The launch of the Hawke's Bay trail walk by the Te Araroa Offers Hope Trust is taking place tomorrow.
Led by Veteran social justice campaigner Pat Magill, a group of 12 will walk between Arapuni and Waipatiki to address mental instability, boredom and loneliness.
The trust was established as they wanted to build a new style of reform for troubled youth that did not result in them being locked behind bars.
"People just need to realise that mother nature is much more healing than being stuck inside a cage," Mr Magill said.
He had already started taking youth on life-changing treks around New Zealand on the Te Araroa trail, from Cape Reinga to Bluff.
Mr Magill said the main objective was to promote and enable disenfranchised youth to participate in walks, while encouraging communication with peers and leaders.
"This would foster mental and physical wellness and allow people to come together with themselves".
He said that walking was a natural form of healing that meant they could keep in touch with nature and the community.
"We have done walks before where leaders such as the police were involved and we watched them inspire the youth".
He said the bigger the problem then the bigger the walk.
A group who were from Maraenui went up to Cape Reinga and did a five-day walk and he said they came back stronger than ever.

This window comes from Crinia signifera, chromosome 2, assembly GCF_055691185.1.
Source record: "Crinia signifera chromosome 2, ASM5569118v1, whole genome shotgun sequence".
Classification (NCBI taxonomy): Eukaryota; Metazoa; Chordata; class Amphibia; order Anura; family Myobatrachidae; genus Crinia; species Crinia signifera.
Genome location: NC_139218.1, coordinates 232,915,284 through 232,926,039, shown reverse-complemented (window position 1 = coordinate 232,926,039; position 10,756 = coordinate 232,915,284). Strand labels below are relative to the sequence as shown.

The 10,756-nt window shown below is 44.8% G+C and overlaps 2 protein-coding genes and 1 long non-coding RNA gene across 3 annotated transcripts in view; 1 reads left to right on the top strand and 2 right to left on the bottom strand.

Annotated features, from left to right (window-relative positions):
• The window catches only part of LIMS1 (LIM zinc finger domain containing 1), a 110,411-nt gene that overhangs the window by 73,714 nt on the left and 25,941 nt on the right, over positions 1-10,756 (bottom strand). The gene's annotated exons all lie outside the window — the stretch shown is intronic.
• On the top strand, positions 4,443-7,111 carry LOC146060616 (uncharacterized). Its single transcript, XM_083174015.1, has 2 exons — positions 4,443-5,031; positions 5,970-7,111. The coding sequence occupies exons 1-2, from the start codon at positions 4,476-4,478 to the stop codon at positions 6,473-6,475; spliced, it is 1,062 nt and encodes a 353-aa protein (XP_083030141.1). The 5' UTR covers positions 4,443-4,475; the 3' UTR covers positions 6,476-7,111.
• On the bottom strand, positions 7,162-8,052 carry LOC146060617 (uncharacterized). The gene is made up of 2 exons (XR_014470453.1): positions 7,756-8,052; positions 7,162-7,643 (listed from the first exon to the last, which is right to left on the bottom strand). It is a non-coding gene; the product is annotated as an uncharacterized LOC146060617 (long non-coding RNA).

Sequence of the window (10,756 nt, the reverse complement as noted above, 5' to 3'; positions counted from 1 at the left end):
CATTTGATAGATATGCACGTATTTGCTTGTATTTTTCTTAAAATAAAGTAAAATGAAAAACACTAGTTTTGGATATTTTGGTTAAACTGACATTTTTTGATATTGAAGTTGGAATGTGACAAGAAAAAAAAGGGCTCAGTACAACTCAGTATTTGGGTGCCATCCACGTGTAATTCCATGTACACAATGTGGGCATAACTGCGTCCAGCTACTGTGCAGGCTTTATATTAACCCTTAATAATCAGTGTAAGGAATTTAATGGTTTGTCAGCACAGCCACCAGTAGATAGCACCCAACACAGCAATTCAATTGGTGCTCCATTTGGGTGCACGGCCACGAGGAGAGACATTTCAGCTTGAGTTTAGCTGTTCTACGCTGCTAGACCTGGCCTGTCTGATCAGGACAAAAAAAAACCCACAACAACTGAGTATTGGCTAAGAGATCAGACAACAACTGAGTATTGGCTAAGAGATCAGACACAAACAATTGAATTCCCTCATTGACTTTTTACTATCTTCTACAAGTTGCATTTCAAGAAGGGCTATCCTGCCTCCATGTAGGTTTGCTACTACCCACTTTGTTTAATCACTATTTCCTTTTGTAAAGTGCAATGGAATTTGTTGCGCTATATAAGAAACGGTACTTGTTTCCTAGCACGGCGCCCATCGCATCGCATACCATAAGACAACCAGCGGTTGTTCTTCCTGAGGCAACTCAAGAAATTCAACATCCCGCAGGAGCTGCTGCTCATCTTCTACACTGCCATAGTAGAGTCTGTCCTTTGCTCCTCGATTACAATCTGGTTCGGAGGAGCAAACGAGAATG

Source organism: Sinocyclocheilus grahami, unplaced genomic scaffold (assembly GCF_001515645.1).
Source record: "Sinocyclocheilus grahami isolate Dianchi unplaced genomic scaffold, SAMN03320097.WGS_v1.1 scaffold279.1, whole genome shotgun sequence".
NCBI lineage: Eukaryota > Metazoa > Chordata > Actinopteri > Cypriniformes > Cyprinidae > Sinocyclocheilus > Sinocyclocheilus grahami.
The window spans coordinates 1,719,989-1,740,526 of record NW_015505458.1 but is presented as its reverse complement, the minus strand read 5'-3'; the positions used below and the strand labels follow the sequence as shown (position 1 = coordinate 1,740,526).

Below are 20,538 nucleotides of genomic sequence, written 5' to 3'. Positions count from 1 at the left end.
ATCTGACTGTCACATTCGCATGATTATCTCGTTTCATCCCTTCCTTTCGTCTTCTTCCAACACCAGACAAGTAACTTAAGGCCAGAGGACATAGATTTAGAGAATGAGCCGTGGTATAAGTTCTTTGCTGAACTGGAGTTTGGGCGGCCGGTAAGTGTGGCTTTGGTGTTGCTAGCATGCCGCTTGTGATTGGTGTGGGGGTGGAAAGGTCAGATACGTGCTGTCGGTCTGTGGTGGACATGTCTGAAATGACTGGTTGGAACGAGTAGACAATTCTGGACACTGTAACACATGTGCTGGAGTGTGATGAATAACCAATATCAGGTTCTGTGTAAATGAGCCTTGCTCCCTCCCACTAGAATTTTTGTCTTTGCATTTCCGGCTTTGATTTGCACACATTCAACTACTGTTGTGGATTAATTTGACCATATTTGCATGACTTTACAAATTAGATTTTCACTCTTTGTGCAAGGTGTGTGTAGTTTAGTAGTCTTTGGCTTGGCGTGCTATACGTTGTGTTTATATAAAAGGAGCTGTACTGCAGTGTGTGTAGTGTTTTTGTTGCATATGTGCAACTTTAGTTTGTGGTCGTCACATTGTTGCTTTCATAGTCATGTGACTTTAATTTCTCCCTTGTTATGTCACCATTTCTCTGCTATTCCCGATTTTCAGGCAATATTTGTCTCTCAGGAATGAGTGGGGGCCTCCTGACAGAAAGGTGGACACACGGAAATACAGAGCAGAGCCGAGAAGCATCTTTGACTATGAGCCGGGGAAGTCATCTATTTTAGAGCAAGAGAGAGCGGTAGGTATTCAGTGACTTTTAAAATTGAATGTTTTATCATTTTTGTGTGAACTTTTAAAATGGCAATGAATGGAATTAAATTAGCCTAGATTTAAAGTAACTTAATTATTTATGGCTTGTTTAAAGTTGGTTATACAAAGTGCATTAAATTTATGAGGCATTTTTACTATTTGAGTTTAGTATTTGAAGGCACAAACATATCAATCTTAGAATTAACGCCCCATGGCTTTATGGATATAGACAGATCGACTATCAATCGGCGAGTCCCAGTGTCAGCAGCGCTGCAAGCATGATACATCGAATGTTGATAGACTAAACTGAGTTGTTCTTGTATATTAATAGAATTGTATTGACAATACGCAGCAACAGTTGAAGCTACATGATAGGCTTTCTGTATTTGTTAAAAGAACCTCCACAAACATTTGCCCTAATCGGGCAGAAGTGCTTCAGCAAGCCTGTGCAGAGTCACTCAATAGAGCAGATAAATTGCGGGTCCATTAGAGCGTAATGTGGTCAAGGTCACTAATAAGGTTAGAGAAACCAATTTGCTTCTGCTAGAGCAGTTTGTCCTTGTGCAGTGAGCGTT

"One of them was very troubled and once they finished the walk they felt they were strong enough to prevent what had happened previously and were a better person for it".
Jim Morunga, who has done work on suicide prevention, would also be there on Sunday offering inspiring advice.
"He will again walk his talk before he takes his trip away in a few weeks".
The walk on Sunday will involve a barbecue at Waipatiki alongside some future planning with their next walk planned to take place at the end of this month.
"We are planning to explore our own trail from Lake Tutira to the Pukemokimoki Marae, once the slips have been cleared".
He said the Te Araroa Offers Hope Trust had been given charitable status to support the healing therapy, from walking long trails.
There were now six trustees involved and they were looking to receive more funding so the trail walks could continue well into the future.